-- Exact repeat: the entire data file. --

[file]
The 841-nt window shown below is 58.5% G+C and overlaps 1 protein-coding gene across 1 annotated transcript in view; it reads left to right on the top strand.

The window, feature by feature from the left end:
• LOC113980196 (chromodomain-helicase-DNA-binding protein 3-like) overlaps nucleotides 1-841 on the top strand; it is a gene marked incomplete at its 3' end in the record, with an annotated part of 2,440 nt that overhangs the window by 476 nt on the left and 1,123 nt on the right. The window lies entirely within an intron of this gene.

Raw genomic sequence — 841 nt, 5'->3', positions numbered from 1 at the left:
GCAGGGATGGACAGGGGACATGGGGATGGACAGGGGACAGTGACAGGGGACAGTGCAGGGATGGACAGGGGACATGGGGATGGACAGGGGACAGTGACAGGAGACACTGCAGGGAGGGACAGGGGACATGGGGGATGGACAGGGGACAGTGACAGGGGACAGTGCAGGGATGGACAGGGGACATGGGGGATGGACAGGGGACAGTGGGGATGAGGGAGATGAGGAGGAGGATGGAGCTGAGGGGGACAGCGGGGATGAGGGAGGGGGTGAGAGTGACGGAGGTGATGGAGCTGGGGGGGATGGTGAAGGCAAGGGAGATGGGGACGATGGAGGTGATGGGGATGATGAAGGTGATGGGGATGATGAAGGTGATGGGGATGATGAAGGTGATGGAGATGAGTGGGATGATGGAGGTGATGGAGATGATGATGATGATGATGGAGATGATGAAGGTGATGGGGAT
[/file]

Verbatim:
The 841-nt window shown below is 58.5% G+C and overlaps 1 protein-coding gene across 1 annotated transcript in view; it reads left to right on the top strand.

The window, feature by feature from the left end:
• LOC113980196 (chromodomain-helicase-DNA-binding protein 3-like) overlaps nucleotides 1-841 on the top strand; it is a gene marked incomplete at its 3' end in the record, with an annotated part of 2,440 nt that overhangs the window by 476 nt on the left and 1,123 nt on the right. The window lies entirely within an intron of this gene.

Raw genomic sequence — 841 nt, 5'->3', positions numbered from 1 at the left:
GCAGGGATGGACAGGGGACATGGGGATGGACAGGGGACAGTGACAGGGGACAGTGCAGGGATGGACAGGGGACATGGGGATGGACAGGGGACAGTGACAGGAGACACTGCAGGGAGGGACAGGGGACATGGGGGATGGACAGGGGACAGTGACAGGGGACAGTGCAGGGATGGACAGGGGACATGGGGGATGGACAGGGGACAGTGGGGATGAGGGAGATGAGGAGGAGGATGGAGCTGAGGGGGACAGCGGGGATGAGGGAGGGGGTGAGAGTGACGGAGGTGATGGAGCTGGGGGGGATGGTGAAGGCAAGGGAGATGGGGACGATGGAGGTGATGGGGATGATGAAGGTGATGGGGATGATGAAGGTGATGGGGATGATGAAGGTGATGGAGATGAGTGGGATGATGGAGGTGATGGAGATGATGATGATGATGATGGAGATGATGAAGGTGATGGGGAT